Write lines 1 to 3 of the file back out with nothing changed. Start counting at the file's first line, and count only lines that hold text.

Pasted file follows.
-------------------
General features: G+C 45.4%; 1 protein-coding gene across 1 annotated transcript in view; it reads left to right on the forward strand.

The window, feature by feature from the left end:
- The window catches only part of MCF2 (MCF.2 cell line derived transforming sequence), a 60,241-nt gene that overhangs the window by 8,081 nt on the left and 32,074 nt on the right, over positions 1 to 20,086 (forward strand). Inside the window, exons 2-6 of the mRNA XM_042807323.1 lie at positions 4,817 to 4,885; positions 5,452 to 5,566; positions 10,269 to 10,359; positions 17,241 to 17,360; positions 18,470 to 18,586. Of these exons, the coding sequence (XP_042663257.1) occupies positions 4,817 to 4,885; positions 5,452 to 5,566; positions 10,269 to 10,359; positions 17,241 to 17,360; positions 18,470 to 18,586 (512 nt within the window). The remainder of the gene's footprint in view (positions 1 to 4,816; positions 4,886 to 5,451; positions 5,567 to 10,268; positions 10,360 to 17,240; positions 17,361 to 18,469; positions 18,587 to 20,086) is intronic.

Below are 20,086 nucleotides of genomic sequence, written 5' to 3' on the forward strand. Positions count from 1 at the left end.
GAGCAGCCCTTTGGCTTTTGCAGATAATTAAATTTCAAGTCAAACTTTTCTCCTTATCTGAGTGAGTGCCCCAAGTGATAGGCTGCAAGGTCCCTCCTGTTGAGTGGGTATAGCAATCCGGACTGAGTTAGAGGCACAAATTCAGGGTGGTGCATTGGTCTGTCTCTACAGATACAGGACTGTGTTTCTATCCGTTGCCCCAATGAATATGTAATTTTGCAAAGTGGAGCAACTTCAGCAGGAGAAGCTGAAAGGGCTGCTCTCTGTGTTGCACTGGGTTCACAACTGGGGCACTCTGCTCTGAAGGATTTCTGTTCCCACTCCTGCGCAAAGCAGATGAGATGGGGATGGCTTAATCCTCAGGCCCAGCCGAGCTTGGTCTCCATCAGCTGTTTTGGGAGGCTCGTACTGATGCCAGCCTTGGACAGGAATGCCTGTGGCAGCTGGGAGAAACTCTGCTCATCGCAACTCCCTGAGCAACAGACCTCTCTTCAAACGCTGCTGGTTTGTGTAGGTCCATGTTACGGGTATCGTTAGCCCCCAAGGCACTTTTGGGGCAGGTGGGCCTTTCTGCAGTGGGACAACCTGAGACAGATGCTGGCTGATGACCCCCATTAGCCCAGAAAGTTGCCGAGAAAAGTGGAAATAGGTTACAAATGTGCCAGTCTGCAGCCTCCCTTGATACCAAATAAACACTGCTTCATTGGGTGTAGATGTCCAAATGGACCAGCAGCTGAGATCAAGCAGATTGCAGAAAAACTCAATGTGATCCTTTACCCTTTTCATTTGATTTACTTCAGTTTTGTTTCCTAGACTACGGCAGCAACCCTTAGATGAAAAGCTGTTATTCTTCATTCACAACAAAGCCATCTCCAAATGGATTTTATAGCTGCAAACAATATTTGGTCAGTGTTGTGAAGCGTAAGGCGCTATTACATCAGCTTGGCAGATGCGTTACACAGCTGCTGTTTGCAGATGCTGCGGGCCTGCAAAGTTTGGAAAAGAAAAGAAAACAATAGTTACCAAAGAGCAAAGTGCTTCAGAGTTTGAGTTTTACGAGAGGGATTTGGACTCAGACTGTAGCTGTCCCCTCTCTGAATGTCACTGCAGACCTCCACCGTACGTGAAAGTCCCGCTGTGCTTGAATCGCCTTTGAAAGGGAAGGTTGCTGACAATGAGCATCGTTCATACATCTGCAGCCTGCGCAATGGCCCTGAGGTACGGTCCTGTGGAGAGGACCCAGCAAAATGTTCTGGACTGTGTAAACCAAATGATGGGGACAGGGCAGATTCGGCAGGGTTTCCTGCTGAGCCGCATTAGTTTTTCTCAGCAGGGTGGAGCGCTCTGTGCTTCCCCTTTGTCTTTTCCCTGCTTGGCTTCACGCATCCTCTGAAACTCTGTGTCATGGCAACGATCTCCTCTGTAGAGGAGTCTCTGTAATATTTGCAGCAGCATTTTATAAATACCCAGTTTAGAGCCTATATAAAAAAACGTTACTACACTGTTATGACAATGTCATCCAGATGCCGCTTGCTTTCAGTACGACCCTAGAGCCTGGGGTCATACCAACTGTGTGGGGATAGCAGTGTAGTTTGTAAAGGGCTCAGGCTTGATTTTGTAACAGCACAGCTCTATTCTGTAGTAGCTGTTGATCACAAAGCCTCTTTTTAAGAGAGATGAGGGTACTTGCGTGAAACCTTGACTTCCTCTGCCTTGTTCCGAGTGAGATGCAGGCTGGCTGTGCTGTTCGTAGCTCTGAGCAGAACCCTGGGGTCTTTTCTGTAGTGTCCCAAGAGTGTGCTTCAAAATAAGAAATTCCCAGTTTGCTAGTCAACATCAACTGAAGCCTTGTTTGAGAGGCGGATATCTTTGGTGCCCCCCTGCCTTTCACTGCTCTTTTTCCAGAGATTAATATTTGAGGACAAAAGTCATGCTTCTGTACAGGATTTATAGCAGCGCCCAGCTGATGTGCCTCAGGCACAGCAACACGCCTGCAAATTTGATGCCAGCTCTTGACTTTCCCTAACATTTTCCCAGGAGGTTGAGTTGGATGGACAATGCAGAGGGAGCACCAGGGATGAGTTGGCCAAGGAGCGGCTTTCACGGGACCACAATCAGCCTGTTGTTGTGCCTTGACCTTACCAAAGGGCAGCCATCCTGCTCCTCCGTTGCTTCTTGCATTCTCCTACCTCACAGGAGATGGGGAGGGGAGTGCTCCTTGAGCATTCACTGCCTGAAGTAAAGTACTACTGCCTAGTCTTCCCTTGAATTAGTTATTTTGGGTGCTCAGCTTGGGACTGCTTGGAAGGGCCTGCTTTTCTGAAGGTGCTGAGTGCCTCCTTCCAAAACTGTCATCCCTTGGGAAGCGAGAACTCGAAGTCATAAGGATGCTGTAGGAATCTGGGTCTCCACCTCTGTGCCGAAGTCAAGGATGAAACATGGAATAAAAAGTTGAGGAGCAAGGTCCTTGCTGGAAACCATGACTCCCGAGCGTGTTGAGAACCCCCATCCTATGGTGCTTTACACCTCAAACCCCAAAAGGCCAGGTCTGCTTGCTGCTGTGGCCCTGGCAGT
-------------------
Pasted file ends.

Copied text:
General features: G+C 45.4%; 1 protein-coding gene across 1 annotated transcript in view; it reads left to right on the forward strand.

The window, feature by feature from the left end:
- The window catches only part of MCF2 (MCF.2 cell line derived transforming sequence), a 60,241-nt gene that overhangs the window by 8,081 nt on the left and 32,074 nt on the right, over positions 1 to 20,086 (forward strand). Inside the window, exons 2-6 of the mRNA XM_042807323.1 lie at positions 4,817 to 4,885; positions 5,452 to 5,566; positions 10,269 to 10,359; positions 17,241 to 17,360; positions 18,470 to 18,586. Of these exons, the coding sequence (XP_042663257.1) occupies positions 4,817 to 4,885; positions 5,452 to 5,566; positions 10,269 to 10,359; positions 17,241 to 17,360; positions 18,470 to 18,586 (512 nt within the window). The remainder of the gene's footprint in view (positions 1 to 4,816; positions 4,886 to 5,451; positions 5,567 to 10,268; positions 10,360 to 17,240; positions 17,361 to 18,469; positions 18,587 to 20,086) is intronic.